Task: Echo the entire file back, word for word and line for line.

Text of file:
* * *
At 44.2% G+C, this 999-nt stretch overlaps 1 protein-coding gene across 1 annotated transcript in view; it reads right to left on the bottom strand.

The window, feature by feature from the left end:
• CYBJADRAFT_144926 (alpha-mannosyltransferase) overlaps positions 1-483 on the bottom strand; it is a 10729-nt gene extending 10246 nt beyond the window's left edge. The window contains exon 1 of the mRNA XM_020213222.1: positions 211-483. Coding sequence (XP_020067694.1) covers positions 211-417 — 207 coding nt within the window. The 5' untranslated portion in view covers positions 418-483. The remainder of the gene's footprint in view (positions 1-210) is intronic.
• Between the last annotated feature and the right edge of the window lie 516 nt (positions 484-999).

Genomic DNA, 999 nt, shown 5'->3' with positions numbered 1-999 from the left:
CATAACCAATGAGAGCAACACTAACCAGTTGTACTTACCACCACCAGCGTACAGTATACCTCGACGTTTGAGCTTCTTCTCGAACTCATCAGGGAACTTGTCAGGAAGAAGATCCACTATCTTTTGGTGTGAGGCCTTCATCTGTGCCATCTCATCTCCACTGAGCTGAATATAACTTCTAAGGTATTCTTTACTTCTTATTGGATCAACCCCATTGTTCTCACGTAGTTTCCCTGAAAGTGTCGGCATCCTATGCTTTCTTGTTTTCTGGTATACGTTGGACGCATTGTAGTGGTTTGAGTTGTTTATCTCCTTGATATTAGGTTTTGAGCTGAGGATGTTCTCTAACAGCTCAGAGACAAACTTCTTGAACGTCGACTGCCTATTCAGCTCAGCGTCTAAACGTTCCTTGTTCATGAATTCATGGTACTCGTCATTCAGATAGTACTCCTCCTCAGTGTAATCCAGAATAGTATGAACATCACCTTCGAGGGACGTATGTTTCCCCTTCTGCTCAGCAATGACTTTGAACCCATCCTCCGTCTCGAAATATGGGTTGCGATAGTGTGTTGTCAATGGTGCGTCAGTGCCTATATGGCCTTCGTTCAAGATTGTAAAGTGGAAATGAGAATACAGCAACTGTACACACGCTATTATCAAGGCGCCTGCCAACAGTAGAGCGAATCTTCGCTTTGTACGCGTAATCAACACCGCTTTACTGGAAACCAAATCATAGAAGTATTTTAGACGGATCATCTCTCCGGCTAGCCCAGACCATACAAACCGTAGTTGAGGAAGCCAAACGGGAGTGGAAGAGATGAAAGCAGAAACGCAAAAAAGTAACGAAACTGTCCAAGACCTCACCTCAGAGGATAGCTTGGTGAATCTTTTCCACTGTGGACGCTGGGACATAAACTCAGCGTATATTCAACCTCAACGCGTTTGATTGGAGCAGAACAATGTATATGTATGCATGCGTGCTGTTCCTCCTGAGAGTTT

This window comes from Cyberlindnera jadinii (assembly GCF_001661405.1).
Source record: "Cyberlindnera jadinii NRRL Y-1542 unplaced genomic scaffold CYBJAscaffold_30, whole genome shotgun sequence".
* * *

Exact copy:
At 44.2% G+C, this 999-nt stretch overlaps 1 protein-coding gene across 1 annotated transcript in view; it reads right to left on the bottom strand.

The window, feature by feature from the left end:
• CYBJADRAFT_144926 (alpha-mannosyltransferase) overlaps positions 1-483 on the bottom strand; it is a 10729-nt gene extending 10246 nt beyond the window's left edge. The window contains exon 1 of the mRNA XM_020213222.1: positions 211-483. Coding sequence (XP_020067694.1) covers positions 211-417 — 207 coding nt within the window. The 5' untranslated portion in view covers positions 418-483. The remainder of the gene's footprint in view (positions 1-210) is intronic.
• Between the last annotated feature and the right edge of the window lie 516 nt (positions 484-999).

Genomic DNA, 999 nt, shown 5'->3' with positions numbered 1-999 from the left:
CATAACCAATGAGAGCAACACTAACCAGTTGTACTTACCACCACCAGCGTACAGTATACCTCGACGTTTGAGCTTCTTCTCGAACTCATCAGGGAACTTGTCAGGAAGAAGATCCACTATCTTTTGGTGTGAGGCCTTCATCTGTGCCATCTCATCTCCACTGAGCTGAATATAACTTCTAAGGTATTCTTTACTTCTTATTGGATCAACCCCATTGTTCTCACGTAGTTTCCCTGAAAGTGTCGGCATCCTATGCTTTCTTGTTTTCTGGTATACGTTGGACGCATTGTAGTGGTTTGAGTTGTTTATCTCCTTGATATTAGGTTTTGAGCTGAGGATGTTCTCTAACAGCTCAGAGACAAACTTCTTGAACGTCGACTGCCTATTCAGCTCAGCGTCTAAACGTTCCTTGTTCATGAATTCATGGTACTCGTCATTCAGATAGTACTCCTCCTCAGTGTAATCCAGAATAGTATGAACATCACCTTCGAGGGACGTATGTTTCCCCTTCTGCTCAGCAATGACTTTGAACCCATCCTCCGTCTCGAAATATGGGTTGCGATAGTGTGTTGTCAATGGTGCGTCAGTGCCTATATGGCCTTCGTTCAAGATTGTAAAGTGGAAATGAGAATACAGCAACTGTACACACGCTATTATCAAGGCGCCTGCCAACAGTAGAGCGAATCTTCGCTTTGTACGCGTAATCAACACCGCTTTACTGGAAACCAAATCATAGAAGTATTTTAGACGGATCATCTCTCCGGCTAGCCCAGACCATACAAACCGTAGTTGAGGAAGCCAAACGGGAGTGGAAGAGATGAAAGCAGAAACGCAAAAAAGTAACGAAACTGTCCAAGACCTCACCTCAGAGGATAGCTTGGTGAATCTTTTCCACTGTGGACGCTGGGACATAAACTCAGCGTATATTCAACCTCAACGCGTTTGATTGGAGCAGAACAATGTATATGTATGCATGCGTGCTGTTCCTCCTGAGAGTTT

This window comes from Cyberlindnera jadinii (assembly GCF_001661405.1).
Source record: "Cyberlindnera jadinii NRRL Y-1542 unplaced genomic scaffold CYBJAscaffold_30, whole genome shotgun sequence".